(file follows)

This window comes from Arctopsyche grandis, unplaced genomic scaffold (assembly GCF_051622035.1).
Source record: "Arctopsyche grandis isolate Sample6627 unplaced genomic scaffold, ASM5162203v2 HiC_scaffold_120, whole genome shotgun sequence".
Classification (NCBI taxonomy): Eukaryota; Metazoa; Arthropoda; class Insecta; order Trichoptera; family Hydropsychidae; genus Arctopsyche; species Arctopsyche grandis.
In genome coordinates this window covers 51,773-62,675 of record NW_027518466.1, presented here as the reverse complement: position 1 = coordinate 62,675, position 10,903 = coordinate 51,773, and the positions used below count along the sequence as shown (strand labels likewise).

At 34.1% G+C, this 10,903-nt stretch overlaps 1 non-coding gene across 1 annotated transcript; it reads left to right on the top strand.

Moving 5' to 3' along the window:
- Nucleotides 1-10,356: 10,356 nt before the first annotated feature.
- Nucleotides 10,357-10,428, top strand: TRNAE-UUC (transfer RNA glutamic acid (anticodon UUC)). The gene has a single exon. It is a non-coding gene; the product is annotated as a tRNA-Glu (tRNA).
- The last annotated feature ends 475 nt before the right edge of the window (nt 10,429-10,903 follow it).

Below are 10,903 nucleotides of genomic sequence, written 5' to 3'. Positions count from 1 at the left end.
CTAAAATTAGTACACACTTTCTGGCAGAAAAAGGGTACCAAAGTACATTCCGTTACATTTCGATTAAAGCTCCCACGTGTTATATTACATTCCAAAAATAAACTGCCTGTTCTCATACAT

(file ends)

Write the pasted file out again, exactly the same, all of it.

This window comes from Arctopsyche grandis, unplaced genomic scaffold (assembly GCF_051622035.1).
Source record: "Arctopsyche grandis isolate Sample6627 unplaced genomic scaffold, ASM5162203v2 HiC_scaffold_120, whole genome shotgun sequence".
Classification (NCBI taxonomy): Eukaryota; Metazoa; Arthropoda; class Insecta; order Trichoptera; family Hydropsychidae; genus Arctopsyche; species Arctopsyche grandis.
In genome coordinates this window covers 51,773-62,675 of record NW_027518466.1, presented here as the reverse complement: position 1 = coordinate 62,675, position 10,903 = coordinate 51,773, and the positions used below count along the sequence as shown (strand labels likewise).

At 34.1% G+C, this 10,903-nt stretch overlaps 1 non-coding gene across 1 annotated transcript; it reads left to right on the top strand.

Moving 5' to 3' along the window:
- Nucleotides 1-10,356: 10,356 nt before the first annotated feature.
- Nucleotides 10,357-10,428, top strand: TRNAE-UUC (transfer RNA glutamic acid (anticodon UUC)). The gene has a single exon. It is a non-coding gene; the product is annotated as a tRNA-Glu (tRNA).
- The last annotated feature ends 475 nt before the right edge of the window (nt 10,429-10,903 follow it).

Below are 10,903 nucleotides of genomic sequence, written 5' to 3'. Positions count from 1 at the left end.
CTAAAATTAGTACACACTTTCTGGCAGAAAAAGGGTACCAAAGTACATTCCGTTACATTTCGATTAAAGCTCCCACGTGTTATATTACATTCCAAAAATAAACTGCCTGTTCTCATACAT